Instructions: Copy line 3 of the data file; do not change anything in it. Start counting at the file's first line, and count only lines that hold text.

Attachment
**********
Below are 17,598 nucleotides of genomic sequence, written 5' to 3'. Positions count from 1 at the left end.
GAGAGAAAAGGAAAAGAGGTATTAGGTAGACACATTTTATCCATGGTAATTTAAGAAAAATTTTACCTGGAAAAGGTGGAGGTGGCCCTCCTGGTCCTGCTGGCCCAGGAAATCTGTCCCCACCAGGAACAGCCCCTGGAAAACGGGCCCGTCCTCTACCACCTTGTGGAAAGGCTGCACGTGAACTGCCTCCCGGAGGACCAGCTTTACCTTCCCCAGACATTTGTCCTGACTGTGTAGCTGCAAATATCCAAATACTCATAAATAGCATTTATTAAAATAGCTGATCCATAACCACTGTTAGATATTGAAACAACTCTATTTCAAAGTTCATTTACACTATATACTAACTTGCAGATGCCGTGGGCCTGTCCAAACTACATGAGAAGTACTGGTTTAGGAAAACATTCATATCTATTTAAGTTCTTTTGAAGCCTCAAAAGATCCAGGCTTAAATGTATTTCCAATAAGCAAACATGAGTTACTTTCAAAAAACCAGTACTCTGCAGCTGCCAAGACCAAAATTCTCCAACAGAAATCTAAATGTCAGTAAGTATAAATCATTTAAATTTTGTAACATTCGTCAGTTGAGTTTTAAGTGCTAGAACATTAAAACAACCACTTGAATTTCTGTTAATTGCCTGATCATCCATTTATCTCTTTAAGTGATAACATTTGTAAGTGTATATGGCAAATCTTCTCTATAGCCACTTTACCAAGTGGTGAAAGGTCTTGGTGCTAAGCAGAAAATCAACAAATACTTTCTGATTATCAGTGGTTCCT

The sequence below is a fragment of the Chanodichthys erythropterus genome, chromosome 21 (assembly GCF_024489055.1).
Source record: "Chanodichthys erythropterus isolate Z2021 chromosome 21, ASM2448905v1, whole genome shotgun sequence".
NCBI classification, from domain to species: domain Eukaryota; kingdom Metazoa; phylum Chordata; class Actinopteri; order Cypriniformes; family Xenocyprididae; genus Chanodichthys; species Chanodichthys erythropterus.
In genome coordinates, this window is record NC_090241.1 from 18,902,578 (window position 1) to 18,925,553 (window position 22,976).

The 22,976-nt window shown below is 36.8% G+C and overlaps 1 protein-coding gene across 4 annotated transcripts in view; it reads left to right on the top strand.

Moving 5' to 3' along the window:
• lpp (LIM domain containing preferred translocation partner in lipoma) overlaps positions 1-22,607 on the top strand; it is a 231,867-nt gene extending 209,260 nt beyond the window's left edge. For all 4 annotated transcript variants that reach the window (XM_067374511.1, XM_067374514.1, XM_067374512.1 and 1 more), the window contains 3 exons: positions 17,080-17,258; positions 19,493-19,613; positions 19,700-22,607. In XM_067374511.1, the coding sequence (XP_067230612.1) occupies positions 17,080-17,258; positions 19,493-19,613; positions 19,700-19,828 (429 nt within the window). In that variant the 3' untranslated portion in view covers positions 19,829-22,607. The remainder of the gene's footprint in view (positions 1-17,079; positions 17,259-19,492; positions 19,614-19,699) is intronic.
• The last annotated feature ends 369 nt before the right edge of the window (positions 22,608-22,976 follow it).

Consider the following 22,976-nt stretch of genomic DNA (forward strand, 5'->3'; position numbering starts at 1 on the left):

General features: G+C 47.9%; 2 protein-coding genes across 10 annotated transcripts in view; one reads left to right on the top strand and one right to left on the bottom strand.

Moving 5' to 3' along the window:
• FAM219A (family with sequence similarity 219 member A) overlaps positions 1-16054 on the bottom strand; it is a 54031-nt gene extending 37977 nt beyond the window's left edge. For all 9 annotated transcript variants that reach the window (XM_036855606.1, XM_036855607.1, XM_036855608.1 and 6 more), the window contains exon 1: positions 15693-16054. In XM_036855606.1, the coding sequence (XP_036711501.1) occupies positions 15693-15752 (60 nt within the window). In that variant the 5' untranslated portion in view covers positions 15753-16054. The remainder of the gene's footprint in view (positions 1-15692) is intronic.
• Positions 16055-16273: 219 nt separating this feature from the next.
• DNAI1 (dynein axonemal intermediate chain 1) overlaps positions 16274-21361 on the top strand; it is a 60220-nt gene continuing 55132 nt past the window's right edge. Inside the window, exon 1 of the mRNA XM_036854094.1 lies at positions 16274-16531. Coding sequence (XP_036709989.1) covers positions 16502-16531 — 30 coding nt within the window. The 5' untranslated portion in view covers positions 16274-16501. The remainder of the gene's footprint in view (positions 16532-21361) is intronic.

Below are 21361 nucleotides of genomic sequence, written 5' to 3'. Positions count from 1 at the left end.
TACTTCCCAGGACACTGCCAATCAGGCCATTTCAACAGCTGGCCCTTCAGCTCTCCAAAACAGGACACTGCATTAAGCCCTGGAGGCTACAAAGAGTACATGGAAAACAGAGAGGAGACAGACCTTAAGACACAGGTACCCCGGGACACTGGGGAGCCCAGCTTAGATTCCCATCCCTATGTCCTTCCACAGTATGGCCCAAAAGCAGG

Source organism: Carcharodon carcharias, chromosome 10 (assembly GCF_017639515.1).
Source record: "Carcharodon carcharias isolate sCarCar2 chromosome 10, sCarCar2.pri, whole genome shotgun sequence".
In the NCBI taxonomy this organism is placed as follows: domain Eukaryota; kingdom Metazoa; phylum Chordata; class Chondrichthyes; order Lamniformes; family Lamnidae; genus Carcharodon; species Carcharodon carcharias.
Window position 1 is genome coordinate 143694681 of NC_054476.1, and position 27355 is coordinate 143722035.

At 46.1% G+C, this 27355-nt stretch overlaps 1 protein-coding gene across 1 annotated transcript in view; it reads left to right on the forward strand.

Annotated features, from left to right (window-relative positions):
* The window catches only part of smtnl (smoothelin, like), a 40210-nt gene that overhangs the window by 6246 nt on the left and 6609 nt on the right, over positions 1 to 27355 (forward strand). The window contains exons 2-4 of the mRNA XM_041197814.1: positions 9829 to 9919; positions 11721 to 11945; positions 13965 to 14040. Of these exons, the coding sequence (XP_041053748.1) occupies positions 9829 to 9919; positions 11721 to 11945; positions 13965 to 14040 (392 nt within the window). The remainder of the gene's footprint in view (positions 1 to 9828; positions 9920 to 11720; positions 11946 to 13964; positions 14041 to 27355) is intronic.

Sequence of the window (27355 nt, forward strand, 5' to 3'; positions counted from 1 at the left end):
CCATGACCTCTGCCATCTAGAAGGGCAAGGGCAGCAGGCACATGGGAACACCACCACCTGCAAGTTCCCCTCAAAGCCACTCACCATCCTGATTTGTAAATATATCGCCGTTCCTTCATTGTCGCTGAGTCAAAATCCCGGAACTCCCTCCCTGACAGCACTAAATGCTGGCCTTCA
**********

The sequence below is a fragment of the Chanodichthys erythropterus genome, chromosome 21 (assembly GCF_024489055.1).